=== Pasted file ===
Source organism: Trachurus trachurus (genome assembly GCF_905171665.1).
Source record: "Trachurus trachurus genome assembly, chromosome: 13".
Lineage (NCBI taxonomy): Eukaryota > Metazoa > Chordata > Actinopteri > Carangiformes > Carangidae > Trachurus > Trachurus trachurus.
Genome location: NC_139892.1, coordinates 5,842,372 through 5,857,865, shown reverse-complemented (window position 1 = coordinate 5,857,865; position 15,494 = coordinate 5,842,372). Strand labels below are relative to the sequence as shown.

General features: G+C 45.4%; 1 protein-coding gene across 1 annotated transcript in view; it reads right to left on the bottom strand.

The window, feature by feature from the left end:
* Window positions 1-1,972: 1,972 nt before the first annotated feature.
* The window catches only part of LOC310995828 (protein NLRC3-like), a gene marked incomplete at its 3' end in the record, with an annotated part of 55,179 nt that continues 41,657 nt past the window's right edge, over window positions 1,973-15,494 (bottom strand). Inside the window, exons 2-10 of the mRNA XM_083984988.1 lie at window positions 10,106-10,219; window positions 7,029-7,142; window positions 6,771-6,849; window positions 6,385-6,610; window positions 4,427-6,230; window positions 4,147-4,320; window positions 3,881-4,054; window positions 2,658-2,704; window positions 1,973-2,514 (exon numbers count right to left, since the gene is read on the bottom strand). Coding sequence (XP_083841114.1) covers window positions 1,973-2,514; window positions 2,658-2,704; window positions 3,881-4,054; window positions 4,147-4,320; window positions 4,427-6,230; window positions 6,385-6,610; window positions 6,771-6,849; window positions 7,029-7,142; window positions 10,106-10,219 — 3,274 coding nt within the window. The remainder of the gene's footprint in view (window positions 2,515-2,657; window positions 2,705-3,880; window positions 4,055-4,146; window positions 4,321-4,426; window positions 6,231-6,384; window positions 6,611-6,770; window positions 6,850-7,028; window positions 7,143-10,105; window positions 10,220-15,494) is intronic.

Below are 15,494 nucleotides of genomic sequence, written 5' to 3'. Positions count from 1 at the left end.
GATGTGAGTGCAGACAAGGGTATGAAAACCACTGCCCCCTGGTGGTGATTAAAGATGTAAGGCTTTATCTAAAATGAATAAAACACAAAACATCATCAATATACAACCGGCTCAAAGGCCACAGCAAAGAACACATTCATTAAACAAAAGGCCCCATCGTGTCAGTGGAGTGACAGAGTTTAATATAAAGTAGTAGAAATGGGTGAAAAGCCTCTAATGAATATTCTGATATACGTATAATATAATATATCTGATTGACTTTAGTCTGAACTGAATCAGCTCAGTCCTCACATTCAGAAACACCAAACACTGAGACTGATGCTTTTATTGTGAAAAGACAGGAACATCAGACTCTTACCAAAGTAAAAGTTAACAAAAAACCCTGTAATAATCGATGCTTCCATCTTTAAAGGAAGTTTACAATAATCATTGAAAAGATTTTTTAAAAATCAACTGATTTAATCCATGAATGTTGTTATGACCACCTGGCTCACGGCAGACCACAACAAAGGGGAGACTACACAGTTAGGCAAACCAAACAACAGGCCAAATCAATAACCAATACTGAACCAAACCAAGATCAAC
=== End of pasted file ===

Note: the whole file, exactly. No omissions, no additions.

Source organism: Trachurus trachurus (genome assembly GCF_905171665.1).
Source record: "Trachurus trachurus genome assembly, chromosome: 13".
Lineage (NCBI taxonomy): Eukaryota > Metazoa > Chordata > Actinopteri > Carangiformes > Carangidae > Trachurus > Trachurus trachurus.
Genome location: NC_139892.1, coordinates 5,842,372 through 5,857,865, shown reverse-complemented (window position 1 = coordinate 5,857,865; position 15,494 = coordinate 5,842,372). Strand labels below are relative to the sequence as shown.

General features: G+C 45.4%; 1 protein-coding gene across 1 annotated transcript in view; it reads right to left on the bottom strand.

The window, feature by feature from the left end:
* Window positions 1-1,972: 1,972 nt before the first annotated feature.
* The window catches only part of LOC310995828 (protein NLRC3-like), a gene marked incomplete at its 3' end in the record, with an annotated part of 55,179 nt that continues 41,657 nt past the window's right edge, over window positions 1,973-15,494 (bottom strand). Inside the window, exons 2-10 of the mRNA XM_083984988.1 lie at window positions 10,106-10,219; window positions 7,029-7,142; window positions 6,771-6,849; window positions 6,385-6,610; window positions 4,427-6,230; window positions 4,147-4,320; window positions 3,881-4,054; window positions 2,658-2,704; window positions 1,973-2,514 (exon numbers count right to left, since the gene is read on the bottom strand). Coding sequence (XP_083841114.1) covers window positions 1,973-2,514; window positions 2,658-2,704; window positions 3,881-4,054; window positions 4,147-4,320; window positions 4,427-6,230; window positions 6,385-6,610; window positions 6,771-6,849; window positions 7,029-7,142; window positions 10,106-10,219 — 3,274 coding nt within the window. The remainder of the gene's footprint in view (window positions 2,515-2,657; window positions 2,705-3,880; window positions 4,055-4,146; window positions 4,321-4,426; window positions 6,231-6,384; window positions 6,611-6,770; window positions 6,850-7,028; window positions 7,143-10,105; window positions 10,220-15,494) is intronic.

Below are 15,494 nucleotides of genomic sequence, written 5' to 3'. Positions count from 1 at the left end.
GATGTGAGTGCAGACAAGGGTATGAAAACCACTGCCCCCTGGTGGTGATTAAAGATGTAAGGCTTTATCTAAAATGAATAAAACACAAAACATCATCAATATACAACCGGCTCAAAGGCCACAGCAAAGAACACATTCATTAAACAAAAGGCCCCATCGTGTCAGTGGAGTGACAGAGTTTAATATAAAGTAGTAGAAATGGGTGAAAAGCCTCTAATGAATATTCTGATATACGTATAATATAATATATCTGATTGACTTTAGTCTGAACTGAATCAGCTCAGTCCTCACATTCAGAAACACCAAACACTGAGACTGATGCTTTTATTGTGAAAAGACAGGAACATCAGACTCTTACCAAAGTAAAAGTTAACAAAAAACCCTGTAATAATCGATGCTTCCATCTTTAAAGGAAGTTTACAATAATCATTGAAAAGATTTTTTAAAAATCAACTGATTTAATCCATGAATGTTGTTATGACCACCTGGCTCACGGCAGACCACAACAAAGGGGAGACTACACAGTTAGGCAAACCAAACAACAGGCCAAATCAATAACCAATACTGAACCAAACCAAGATCAAC